Islam after Communism: Religion and Politics in Central Asia

By Adeeb Khalid | Go to book overview

CHAPTER 6
Islam in Opposition

In November 1991, as Central Asia lurched toward independence, Islam Karimov, the recently proclaimed president of Uzbekistan, paid a visit to the city of Namangan in the Ferghana Valley to meet local Party and government officials. Various informal groups, many of them religious, had been told that their representatives would also be able to meet Karimov and present their ideas to him. In the event, however, Karimov refused to meet them and flew back to Tashkent. As news of this snub spread through the town, a group called Adolat (Justice) organized a mass rally to demand that Karimov return to Namangan and meet with public figures. The situation became serious enough that Karimov flew back the following day to meet with the crowd. The meeting was tense: Karimov was jostled by the crowd, and the organizers of the meeting, Tohir Yo’ldoshev and Jumaboy Hojiyev, spoke to him rudely as they presented their demands, which ranged from the immediate and the concrete to the far-reaching and abstract. Adolat demanded that the building that housed the city committee of the Communist Party be turned into an Islamic center and called for the legalization of Islamic parties and the establishment of an Islamic state in Uzbekistan.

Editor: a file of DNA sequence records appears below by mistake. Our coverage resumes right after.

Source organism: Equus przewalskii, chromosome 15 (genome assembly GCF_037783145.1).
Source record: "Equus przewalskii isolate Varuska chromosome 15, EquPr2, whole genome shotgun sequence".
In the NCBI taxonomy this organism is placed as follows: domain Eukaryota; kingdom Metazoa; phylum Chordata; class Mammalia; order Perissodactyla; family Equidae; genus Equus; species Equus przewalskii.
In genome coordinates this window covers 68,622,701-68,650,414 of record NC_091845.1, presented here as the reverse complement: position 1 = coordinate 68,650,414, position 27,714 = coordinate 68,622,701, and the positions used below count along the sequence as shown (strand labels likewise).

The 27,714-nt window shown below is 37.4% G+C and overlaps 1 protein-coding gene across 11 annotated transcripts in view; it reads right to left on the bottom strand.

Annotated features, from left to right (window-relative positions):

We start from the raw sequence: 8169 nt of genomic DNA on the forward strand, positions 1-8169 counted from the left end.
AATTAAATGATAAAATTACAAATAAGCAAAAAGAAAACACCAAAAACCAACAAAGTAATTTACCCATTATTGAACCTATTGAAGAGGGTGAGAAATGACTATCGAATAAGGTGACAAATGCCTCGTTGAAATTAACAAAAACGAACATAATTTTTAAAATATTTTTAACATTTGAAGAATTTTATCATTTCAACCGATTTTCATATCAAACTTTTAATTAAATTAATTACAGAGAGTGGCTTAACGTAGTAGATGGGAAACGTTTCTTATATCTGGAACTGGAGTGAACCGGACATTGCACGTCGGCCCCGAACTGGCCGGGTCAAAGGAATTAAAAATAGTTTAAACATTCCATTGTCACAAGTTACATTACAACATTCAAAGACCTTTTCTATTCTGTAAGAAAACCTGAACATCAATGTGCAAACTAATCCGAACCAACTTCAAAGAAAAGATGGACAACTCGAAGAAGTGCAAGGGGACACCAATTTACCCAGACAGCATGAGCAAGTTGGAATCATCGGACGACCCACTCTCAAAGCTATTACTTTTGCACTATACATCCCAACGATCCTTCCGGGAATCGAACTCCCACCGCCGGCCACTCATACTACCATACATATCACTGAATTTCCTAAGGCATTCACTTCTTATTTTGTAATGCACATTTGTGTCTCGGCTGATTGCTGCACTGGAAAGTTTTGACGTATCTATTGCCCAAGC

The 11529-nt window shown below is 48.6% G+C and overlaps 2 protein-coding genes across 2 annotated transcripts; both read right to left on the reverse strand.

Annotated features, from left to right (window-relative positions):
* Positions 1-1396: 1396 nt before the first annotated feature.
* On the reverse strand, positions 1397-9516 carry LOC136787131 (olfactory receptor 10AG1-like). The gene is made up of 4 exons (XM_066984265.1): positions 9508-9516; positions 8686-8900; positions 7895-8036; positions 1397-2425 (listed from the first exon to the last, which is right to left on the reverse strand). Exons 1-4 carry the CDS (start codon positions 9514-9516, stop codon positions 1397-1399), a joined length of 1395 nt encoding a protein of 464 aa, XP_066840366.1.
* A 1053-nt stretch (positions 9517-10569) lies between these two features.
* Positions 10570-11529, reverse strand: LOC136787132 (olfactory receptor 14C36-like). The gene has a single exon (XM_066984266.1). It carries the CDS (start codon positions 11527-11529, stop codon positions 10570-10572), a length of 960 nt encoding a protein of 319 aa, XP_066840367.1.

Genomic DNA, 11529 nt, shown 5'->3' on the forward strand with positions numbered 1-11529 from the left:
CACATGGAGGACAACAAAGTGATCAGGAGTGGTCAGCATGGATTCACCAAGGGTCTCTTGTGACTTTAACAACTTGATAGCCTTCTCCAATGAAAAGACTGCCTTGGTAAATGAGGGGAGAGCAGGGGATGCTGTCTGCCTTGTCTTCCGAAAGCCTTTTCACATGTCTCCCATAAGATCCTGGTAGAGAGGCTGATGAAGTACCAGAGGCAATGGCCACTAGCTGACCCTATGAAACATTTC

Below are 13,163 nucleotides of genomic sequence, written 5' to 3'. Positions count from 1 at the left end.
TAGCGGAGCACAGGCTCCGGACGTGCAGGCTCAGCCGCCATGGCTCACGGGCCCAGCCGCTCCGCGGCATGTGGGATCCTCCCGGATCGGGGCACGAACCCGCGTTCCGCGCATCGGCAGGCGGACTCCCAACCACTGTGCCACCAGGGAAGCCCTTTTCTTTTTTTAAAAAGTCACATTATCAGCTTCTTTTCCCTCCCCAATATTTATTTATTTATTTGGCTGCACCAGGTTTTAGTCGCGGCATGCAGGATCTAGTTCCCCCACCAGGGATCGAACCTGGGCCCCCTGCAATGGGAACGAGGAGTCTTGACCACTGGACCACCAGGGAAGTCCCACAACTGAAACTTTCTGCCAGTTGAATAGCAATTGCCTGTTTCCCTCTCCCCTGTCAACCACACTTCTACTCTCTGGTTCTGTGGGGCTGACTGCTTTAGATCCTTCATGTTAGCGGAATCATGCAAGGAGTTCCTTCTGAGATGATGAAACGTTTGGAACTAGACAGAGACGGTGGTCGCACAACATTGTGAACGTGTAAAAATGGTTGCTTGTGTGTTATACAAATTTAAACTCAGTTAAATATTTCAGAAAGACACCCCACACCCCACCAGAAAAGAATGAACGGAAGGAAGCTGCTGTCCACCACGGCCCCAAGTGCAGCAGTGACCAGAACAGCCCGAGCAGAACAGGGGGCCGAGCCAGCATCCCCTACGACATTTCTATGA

Here, finally, were Muslims who could “make trouble,” as the CIA had hoped in 1984, but they had come too late and were not welcome. The episode, along with developments in neighboring Tajikistan, where an Islamic party was playing a crucial role in that country’s unfolding civil war, put the threat of “Islamic fundamentalism” or “extremism”

-140-

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Islam after Communism: Religion and Politics in Central Asia
Table of contents

Table of contents

  • Title Page iii
  • Contents vii
  • Maps and Tables ix
  • Acknowledgments xi
  • Introduction 1
  • Chapter 1 - Islam in Central Asia 19
  • Chapter 2 - Empire and the Challenge of Modernity 34
  • Chapter 3 - The Soviet Assault on Islam 50
  • Chapter 4 - Islam as National Heritage 84
  • Chapter 5 - The Revival of Islam 116
  • Chapter 6 - Islam in Opposition 140
  • Chapter 7 - The Politics of Antiterrorism 168
  • Conclusion - Andijan and beyond 192
  • Afterword 204
  • Glossary 211
  • Notes 213
  • Select Bibliography 235
  • Index 243
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